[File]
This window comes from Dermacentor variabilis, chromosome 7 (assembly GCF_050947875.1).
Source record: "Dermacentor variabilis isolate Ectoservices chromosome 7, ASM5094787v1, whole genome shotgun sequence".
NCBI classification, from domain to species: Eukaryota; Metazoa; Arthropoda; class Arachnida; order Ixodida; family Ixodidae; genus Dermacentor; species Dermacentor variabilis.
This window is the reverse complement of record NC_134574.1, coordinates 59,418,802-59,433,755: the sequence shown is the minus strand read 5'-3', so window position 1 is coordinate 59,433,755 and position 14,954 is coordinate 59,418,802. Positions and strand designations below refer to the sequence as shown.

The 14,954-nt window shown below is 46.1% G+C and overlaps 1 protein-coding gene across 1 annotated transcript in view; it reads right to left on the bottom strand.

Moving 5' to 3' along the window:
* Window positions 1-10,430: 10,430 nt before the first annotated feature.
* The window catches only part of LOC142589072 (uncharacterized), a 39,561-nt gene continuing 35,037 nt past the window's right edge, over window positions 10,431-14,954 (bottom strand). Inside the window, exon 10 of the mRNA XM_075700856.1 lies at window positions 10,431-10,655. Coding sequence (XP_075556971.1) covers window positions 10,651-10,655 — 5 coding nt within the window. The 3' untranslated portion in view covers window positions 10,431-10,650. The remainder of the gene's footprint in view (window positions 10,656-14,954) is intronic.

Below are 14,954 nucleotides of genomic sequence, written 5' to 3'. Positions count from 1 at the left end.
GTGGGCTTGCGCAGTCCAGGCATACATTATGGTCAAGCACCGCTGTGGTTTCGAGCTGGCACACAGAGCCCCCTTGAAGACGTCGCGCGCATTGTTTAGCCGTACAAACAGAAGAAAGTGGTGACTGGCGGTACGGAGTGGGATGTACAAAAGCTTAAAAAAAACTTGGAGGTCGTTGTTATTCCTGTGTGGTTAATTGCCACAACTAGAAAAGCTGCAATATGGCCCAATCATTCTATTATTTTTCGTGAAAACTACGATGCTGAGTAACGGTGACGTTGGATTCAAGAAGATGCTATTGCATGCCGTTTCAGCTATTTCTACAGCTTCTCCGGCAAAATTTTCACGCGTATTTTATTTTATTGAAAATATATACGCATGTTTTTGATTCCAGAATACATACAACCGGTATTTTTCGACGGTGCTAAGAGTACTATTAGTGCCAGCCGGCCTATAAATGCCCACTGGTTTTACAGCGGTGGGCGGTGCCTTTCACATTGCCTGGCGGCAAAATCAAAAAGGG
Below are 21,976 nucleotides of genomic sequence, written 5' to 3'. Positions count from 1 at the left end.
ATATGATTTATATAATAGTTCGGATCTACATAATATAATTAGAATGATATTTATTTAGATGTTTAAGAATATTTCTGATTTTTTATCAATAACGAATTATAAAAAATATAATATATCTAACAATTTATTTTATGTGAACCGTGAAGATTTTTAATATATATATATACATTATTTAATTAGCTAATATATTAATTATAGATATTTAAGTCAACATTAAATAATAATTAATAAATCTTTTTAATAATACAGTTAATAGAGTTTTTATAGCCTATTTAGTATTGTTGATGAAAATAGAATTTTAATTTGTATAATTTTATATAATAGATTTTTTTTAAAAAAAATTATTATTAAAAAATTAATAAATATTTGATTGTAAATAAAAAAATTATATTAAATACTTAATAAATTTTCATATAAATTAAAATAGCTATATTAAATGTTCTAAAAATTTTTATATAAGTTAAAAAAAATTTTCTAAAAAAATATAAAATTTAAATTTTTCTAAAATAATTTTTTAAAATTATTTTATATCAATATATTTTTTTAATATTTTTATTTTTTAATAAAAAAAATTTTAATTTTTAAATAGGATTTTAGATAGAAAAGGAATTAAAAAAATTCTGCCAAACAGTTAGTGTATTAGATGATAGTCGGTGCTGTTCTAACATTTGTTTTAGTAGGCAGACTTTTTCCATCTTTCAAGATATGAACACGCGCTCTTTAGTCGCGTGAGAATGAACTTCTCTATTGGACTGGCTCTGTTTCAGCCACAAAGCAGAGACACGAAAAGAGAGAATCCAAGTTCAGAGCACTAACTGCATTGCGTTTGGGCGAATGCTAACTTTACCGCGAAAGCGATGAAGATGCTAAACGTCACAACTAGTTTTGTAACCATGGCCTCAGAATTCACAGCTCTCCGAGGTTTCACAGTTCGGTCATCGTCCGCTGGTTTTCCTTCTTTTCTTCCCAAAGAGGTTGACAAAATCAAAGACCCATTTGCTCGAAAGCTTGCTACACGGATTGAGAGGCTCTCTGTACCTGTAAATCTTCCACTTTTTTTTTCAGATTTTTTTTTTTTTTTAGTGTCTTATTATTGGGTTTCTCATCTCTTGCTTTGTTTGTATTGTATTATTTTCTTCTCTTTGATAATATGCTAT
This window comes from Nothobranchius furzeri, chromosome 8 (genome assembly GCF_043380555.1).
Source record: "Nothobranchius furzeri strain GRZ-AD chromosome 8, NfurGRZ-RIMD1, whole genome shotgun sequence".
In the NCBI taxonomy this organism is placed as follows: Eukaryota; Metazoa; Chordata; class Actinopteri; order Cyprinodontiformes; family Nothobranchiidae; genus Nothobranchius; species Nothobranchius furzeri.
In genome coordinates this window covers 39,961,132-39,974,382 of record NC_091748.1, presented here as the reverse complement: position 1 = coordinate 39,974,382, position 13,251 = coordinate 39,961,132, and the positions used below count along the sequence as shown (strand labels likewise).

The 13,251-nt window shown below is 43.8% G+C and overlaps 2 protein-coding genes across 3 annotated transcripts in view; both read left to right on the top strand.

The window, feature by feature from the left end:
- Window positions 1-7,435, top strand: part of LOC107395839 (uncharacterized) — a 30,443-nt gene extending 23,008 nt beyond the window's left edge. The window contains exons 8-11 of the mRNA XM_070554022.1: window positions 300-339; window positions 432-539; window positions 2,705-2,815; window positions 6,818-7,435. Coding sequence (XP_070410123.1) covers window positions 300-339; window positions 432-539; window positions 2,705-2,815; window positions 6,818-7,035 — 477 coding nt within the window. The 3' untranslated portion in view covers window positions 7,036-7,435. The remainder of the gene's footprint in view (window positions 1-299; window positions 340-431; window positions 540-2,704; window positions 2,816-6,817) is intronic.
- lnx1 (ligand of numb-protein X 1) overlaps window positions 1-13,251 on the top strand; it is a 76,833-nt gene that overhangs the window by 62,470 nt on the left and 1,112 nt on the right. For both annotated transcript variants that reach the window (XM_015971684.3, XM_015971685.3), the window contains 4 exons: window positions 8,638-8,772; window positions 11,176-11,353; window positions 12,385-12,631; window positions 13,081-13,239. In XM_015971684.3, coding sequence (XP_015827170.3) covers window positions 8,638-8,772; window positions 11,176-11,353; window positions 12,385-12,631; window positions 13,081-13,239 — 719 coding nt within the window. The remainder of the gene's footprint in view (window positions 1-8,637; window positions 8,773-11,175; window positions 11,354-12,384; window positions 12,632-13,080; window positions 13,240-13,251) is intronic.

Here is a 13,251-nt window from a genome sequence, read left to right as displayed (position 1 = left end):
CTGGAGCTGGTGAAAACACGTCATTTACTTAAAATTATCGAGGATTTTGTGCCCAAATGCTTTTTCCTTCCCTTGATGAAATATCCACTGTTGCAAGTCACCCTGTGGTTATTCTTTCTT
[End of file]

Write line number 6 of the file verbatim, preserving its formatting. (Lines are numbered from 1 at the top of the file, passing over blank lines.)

Moving 5' to 3' along the window: